Choosing the right pieces for your bathroom remodel or refresh project can be a little overwhelming. You need to figure out what style suits you best, if you prefer warm or cool neutrals and then which fixtures – including the bathroom vanity top – will give you the finished look you’ll love.
Before you start shopping for your vanity top, there are some points you need to take into consideration.
First, be sure you’ve accurately measured the vanity itself so you know what size top to order. Keep in mind the placement of your vanity because the top usually hangs off the front and sides by about a half inch. If your vanity measures 30 inches wide, you’ll need a 31-inch top so be sure the space around the vanity has the clearance to accommodate the size of your piece.
Next, consider the material you’d like for your top:
- Granite – As popular in bathrooms as it is in kitchens, granite is a great choice for a vanity top because it requires a little maintenance and stands up to the wettest room in the house.
- Quartz – This man-made material of ground minerals and resin can truly take anything you can dish out in the bathroom and still keep its stunning good looks. More homeowners are turning to quartz because it is virtually maintenance free.
- Marble – Classic, regal and gorgeous, marble continues to be a popular choice because it works with every style from traditional to transitional and modern. Marble vanity tops do require some special attention, but their beauty is pretty much unrivaled.
- Glass – Advances in tempered technology have given designers and manufacturers almost unparalleled freedom to explore colors, shapes, textures and patterns in glass vanity tops. Not only are they easy to clean and maintain, they often feature an integrated sink to boot.
- Solid surface – Like quartz, solid surface vanity tops are stain and scratch-resistant and stand up to heat and cold. Solid surface vanity tops are also repairable and come in hundreds of color combinations, including those that look like natural stone. We like solid surface because of its flexibility; sinks can be integrated or the top can be configured for any other application as well.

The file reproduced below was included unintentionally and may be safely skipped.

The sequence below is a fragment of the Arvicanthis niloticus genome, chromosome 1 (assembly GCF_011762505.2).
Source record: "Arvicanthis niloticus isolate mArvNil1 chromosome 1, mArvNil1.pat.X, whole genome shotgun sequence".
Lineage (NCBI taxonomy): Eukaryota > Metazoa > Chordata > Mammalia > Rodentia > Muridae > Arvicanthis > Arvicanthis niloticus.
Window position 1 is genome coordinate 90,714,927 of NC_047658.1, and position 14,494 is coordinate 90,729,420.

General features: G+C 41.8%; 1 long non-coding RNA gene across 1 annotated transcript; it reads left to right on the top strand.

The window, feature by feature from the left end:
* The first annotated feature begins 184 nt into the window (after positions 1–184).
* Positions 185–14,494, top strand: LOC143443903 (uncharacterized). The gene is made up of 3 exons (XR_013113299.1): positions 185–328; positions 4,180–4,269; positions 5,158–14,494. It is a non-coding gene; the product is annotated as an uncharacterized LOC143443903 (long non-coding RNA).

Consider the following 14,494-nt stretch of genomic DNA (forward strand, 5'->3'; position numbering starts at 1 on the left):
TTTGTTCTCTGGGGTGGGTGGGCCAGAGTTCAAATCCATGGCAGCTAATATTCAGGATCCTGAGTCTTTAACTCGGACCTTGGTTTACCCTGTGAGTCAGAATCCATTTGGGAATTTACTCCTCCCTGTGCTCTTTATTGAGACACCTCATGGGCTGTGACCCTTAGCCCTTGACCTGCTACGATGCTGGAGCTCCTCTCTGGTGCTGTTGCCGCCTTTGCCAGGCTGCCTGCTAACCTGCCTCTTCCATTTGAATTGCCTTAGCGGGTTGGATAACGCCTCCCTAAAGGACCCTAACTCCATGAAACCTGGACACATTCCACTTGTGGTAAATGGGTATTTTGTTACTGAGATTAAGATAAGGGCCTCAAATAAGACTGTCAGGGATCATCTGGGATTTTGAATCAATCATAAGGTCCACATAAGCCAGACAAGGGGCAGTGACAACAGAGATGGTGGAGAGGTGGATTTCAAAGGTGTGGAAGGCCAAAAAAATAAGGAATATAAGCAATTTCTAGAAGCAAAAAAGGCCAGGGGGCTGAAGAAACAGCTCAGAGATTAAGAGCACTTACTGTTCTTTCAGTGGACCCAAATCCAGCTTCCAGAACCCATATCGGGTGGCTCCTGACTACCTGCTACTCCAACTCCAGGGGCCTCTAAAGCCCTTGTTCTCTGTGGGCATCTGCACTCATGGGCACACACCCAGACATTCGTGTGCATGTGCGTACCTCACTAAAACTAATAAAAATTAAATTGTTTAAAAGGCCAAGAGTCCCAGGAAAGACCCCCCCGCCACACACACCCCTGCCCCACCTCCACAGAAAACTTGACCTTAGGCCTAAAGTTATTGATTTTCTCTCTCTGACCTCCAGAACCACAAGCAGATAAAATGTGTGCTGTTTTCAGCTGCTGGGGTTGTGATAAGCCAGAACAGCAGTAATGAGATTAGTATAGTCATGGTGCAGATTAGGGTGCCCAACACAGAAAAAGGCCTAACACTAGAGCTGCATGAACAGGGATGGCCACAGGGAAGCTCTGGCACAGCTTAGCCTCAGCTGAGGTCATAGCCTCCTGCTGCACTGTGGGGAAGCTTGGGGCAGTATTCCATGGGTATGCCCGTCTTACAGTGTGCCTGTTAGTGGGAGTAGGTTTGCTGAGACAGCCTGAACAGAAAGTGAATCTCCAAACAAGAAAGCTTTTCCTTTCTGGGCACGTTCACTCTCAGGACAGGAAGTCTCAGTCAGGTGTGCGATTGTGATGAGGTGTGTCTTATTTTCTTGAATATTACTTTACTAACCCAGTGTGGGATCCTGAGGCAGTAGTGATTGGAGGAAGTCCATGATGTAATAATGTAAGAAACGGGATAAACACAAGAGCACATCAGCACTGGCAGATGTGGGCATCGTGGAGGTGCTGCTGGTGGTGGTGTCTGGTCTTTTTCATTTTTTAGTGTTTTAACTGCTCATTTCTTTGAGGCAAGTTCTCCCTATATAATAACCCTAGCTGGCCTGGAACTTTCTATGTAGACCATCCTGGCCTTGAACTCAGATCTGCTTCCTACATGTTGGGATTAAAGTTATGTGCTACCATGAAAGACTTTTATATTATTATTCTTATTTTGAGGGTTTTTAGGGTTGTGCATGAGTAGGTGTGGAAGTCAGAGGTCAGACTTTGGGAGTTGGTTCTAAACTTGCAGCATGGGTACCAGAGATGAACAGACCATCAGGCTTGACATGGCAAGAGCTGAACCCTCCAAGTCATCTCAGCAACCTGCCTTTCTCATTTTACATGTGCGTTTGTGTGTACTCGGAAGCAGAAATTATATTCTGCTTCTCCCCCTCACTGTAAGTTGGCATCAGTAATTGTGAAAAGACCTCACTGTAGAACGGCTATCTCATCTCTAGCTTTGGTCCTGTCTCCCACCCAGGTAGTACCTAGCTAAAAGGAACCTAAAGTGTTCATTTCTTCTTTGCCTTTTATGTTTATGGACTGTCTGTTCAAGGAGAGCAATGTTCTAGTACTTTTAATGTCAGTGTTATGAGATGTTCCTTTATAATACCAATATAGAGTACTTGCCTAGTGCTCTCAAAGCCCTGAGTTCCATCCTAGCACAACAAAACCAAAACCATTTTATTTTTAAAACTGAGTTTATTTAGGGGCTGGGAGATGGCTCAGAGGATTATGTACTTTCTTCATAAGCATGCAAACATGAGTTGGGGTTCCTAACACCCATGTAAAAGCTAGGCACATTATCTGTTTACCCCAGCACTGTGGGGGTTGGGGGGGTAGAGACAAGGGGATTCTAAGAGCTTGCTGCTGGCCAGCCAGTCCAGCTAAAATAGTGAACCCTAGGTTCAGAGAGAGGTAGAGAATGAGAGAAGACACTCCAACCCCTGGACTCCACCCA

- Vitreous china – With a finish that is slick and shiny, vitreous china is easy to clean and maintain. Vanity tops in this material often include an integrated sink, and the variety of shapes and sizes available is pretty unlimited so whatever your design scheme, chances are you’ll find a great match.
- Ceramic – Like glass, ceramic vanity tops come in a veritable rainbow of colors that can be pure and rich or mottled with texture under the finished surface. Sink configurations can be either integrated (for easy clean-up) or an undermount.
- Wood – The beauty of the warm, rich tones of real wood in the bathroom cannot be overstated when wood is used for a vanity top. This is where a high-quality finishing process is key to your vanity top retaining its good looks; be sure the top is sealed with a varnish that provides superior moisture and UV resistance.
How thick you want your vanity top is about as subjective a decision as they come. For years, chunkier thicknesses were the way to go for more modern and contemporary designs, but at the 2016 kitchen and bath show (KBIS), vanity tops were veering toward much thinner profiles of just 1/2 to 3/4 of an inch. Most vanity tops we’ve encountered run about an inch to 1-1/2 inches, but this is a detail that can really impact the overall look of your room so you should take it into careful consideration.
And finally, it’s vitally important that the number of faucet holes in your vanity top match the faucet you’ve chosen; a 4-inch centerset vs. a single hole, for example. Vanities configured for a vessel sink will require a vessel faucet, which is typically a single hole fixture.